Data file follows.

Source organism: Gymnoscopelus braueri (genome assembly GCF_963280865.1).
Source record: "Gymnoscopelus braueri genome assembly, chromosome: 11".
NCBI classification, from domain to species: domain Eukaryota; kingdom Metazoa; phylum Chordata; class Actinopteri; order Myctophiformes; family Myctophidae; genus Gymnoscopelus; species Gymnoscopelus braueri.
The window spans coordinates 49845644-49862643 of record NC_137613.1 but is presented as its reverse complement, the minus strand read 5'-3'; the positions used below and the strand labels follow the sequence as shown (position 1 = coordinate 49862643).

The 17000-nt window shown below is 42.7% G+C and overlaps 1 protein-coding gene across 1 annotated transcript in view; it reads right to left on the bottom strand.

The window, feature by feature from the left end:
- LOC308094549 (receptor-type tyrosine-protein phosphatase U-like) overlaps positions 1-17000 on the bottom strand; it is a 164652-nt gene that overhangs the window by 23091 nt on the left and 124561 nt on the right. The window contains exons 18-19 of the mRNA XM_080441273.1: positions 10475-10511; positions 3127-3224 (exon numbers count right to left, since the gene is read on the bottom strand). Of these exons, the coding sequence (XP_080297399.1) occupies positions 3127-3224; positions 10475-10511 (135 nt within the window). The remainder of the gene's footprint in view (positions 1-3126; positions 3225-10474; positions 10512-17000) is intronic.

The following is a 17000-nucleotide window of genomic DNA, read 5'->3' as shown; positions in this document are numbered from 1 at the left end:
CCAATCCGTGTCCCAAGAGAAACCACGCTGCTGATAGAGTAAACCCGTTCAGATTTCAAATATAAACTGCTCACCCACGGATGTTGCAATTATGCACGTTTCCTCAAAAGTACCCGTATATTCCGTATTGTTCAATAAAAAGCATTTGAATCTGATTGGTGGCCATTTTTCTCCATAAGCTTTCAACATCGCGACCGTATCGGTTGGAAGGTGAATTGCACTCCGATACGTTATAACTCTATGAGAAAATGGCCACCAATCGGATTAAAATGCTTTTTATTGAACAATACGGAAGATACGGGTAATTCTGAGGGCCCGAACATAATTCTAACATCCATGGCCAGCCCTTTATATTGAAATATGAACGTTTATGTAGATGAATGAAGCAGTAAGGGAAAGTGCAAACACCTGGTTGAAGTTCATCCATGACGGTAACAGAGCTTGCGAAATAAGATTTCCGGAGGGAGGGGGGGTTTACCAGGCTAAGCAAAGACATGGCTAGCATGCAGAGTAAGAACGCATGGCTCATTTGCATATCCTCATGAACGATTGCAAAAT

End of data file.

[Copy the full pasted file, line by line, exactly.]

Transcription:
Source organism: Gymnoscopelus braueri (genome assembly GCF_963280865.1).
Source record: "Gymnoscopelus braueri genome assembly, chromosome: 11".
NCBI classification, from domain to species: domain Eukaryota; kingdom Metazoa; phylum Chordata; class Actinopteri; order Myctophiformes; family Myctophidae; genus Gymnoscopelus; species Gymnoscopelus braueri.
The window spans coordinates 49845644-49862643 of record NC_137613.1 but is presented as its reverse complement, the minus strand read 5'-3'; the positions used below and the strand labels follow the sequence as shown (position 1 = coordinate 49862643).

The 17000-nt window shown below is 42.7% G+C and overlaps 1 protein-coding gene across 1 annotated transcript in view; it reads right to left on the bottom strand.

The window, feature by feature from the left end:
- LOC308094549 (receptor-type tyrosine-protein phosphatase U-like) overlaps positions 1-17000 on the bottom strand; it is a 164652-nt gene that overhangs the window by 23091 nt on the left and 124561 nt on the right. The window contains exons 18-19 of the mRNA XM_080441273.1: positions 10475-10511; positions 3127-3224 (exon numbers count right to left, since the gene is read on the bottom strand). Of these exons, the coding sequence (XP_080297399.1) occupies positions 3127-3224; positions 10475-10511 (135 nt within the window). The remainder of the gene's footprint in view (positions 1-3126; positions 3225-10474; positions 10512-17000) is intronic.

The following is a 17000-nucleotide window of genomic DNA, read 5'->3' as shown; positions in this document are numbered from 1 at the left end:
CCAATCCGTGTCCCAAGAGAAACCACGCTGCTGATAGAGTAAACCCGTTCAGATTTCAAATATAAACTGCTCACCCACGGATGTTGCAATTATGCACGTTTCCTCAAAAGTACCCGTATATTCCGTATTGTTCAATAAAAAGCATTTGAATCTGATTGGTGGCCATTTTTCTCCATAAGCTTTCAACATCGCGACCGTATCGGTTGGAAGGTGAATTGCACTCCGATACGTTATAACTCTATGAGAAAATGGCCACCAATCGGATTAAAATGCTTTTTATTGAACAATACGGAAGATACGGGTAATTCTGAGGGCCCGAACATAATTCTAACATCCATGGCCAGCCCTTTATATTGAAATATGAACGTTTATGTAGATGAATGAAGCAGTAAGGGAAAGTGCAAACACCTGGTTGAAGTTCATCCATGACGGTAACAGAGCTTGCGAAATAAGATTTCCGGAGGGAGGGGGGGTTTACCAGGCTAAGCAAAGACATGGCTAGCATGCAGAGTAAGAACGCATGGCTCATTTGCATATCCTCATGAACGATTGCAAAAT